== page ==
When President Trump proposed the awarding of a “fake news trophy,” he exempted Fox News from consideration because, as he has said many times, he views the network as one of the only media outlets that covers him fairly.

But the president appeared to take a rare shot at Fox News on Thursday when he complained about a “very false” article.

Trump briefly answered questions from a small contingent of reporters in the Oval Office before a meeting with Irish Prime Minister Leo Varadkar, including one inquiry about whether he would make additional staff changes.

“The story was very false,” Trump said, without identifying a specific story. “I mean they wrote a story about staff changes today that was very false. We made a wonderful change. I think Mike Pompeo is going to be an incredible secretary of state. We have some wonderful ideas. ... There will always be change but very little. It was a very false story. It was very — a very exaggerated and false story.”

There have been many reports in recent days about the prospect of further shake-ups, but clues suggest he was talking about one from Fox News, in particular. Trump, as evidenced by his Twitter feed, often begins his day by tuning in to “Fox & Friends.” Counselor to the president Kellyanne Conway appeared on the show on Thursday morning, and this is how the interview began:

STEVE DOOCY: I'm going to read you a headline on FoxNews.com right now, and then we would like the answer to it. It says, “McMaster, Shulkin and Kelly could be next to go in White House bloodbath, sources say.” Of course, what they're talking about is Rex Tillerson being shown the door a couple days ago. Mike Pompeo is the president's pick. What's going to happen ...

AINSLEY EARHARDT: And Kelly is General Kelly, not you.

DOOCY: That's right. So, what — are there going to be more changes? That's the first question.

CONWAY: I don't have any personnel announcements. I have to say I'm just fascinated with all the stories about palace intrigue and personnel and a lack of stories about policy. It really is amazing. Thank God the president himself goes out across the country, like he did for two solid days this week, and takes his message directly to the people. ...

And I'm sorry, folks, but let me just say I'm going to focus on the policies here and leave personnel to the president. I will tell you it is a privilege and blessing to walk into that building every single day and serve the country we all love. If you're low-distraction, high-production, you'll do very well here, and you'll last the strongest and the longest, if you'd like to.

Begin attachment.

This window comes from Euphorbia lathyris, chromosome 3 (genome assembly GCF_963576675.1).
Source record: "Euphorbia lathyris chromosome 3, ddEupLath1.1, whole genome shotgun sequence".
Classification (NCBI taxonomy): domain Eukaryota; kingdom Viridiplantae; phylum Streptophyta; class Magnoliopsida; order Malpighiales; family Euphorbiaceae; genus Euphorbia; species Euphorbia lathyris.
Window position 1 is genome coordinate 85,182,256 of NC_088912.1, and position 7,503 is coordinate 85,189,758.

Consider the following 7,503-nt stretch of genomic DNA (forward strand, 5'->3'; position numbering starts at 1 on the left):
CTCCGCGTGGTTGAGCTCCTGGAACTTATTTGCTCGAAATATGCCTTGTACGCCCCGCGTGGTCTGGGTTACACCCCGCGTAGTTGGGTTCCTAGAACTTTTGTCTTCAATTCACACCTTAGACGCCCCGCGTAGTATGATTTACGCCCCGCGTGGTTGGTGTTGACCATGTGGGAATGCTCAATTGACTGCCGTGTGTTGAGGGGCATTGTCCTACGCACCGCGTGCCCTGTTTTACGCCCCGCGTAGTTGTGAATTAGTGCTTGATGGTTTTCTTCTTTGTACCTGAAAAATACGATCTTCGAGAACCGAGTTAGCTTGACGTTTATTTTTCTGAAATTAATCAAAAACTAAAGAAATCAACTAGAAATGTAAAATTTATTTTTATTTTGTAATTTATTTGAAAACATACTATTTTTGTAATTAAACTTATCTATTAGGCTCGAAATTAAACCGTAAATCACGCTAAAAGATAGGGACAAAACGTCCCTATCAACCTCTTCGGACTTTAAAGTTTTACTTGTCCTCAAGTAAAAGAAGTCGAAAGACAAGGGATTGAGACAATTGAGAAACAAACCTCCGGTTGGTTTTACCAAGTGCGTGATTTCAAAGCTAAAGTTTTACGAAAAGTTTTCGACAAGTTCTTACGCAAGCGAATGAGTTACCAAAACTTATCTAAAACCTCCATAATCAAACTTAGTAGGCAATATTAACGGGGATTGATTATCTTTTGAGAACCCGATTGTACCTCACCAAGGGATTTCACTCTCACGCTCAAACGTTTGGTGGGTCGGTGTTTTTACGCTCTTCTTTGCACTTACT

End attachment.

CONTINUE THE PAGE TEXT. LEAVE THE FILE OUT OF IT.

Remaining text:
DOOCY: Sure. Well, Kellyanne, you know we cover the policy. We talk about what the president does every day. It's just — but this has been a big week for personnel changes, given that. And that's why there's this speculation.

Based on what we know about Trump's media habits, there is a good chance that he was referring to Fox News when he said, a short time later, that “they wrote a story about staff changes, and it was very false.”

Though Trump often praises Fox News, he did complain about its coverage early in the 2016 Republican presidential primary. And he might have been inclined to do so again on Thursday because the “Fox & Friends” hosts took the unusual (for them) step of challenging Conway's spin.

Doocy did not point out the irony of Conway — she of “alternative facts” and multiple ethics violations — saying the key to longevity in Trump's White House is to be “low-distraction.” But he did push back against Conway's contention that the media's priorities are out of whack.

Notable exits since Feb. 28 include White House Communications Director Hope Hicks, chief economic adviser Gary Cohn, Secretary of State Rex Tillerson and President Trump's personal assistant, John McEntee.

It is pretty hard to argue that the recent turnover, which fits a pattern, does not warrant the extensive news coverage it has received. Plus, Trump himself seemed to foreshadow more replacements when he told reporters on Tuesday, “I'm really at a point where we're getting very close to having the Cabinet and other things that I want.”

“Close” — as in not there yet.

Moreover, Conway's complaint about “all the stories about palace intrigue and personnel and a lack of stories about policy” is inconsistent with the Reagan-era axiom that “personnel is policy.” Trump, of course, is an ardent admirer of Reagan, campaigning on a pledge to “Make America Great Again” (a slogan previously employed by Reagan) and saying that the last time America was great was during the Reagan administration.

For multiple reasons, Conway's argument rings hollow. And perhaps the strongest evidence of its hollowness is that even “Fox & Friends” wouldn't go along.

It appears that Trump, unaccustomed to such resistance from opinion hosts on his favorite channel, delivered a glancing blow in return.

This post has been updated.